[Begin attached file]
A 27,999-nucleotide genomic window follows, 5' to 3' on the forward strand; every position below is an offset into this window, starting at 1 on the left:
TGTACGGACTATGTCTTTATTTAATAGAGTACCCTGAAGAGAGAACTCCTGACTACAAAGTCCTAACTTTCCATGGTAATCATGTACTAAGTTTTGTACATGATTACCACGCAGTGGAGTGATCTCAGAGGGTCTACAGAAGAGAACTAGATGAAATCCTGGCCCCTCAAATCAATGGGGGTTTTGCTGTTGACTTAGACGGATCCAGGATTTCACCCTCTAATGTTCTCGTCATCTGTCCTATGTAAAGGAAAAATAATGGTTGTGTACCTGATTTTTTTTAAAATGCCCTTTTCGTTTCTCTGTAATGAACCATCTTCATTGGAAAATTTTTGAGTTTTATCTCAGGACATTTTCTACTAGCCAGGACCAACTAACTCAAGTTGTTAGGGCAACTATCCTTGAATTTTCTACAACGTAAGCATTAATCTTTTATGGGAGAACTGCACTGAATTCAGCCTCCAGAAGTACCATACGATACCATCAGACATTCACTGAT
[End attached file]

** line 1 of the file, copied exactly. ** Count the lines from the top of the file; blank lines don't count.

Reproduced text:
A 27,999-nucleotide genomic window follows, 5' to 3' on the forward strand; every position below is an offset into this window, starting at 1 on the left: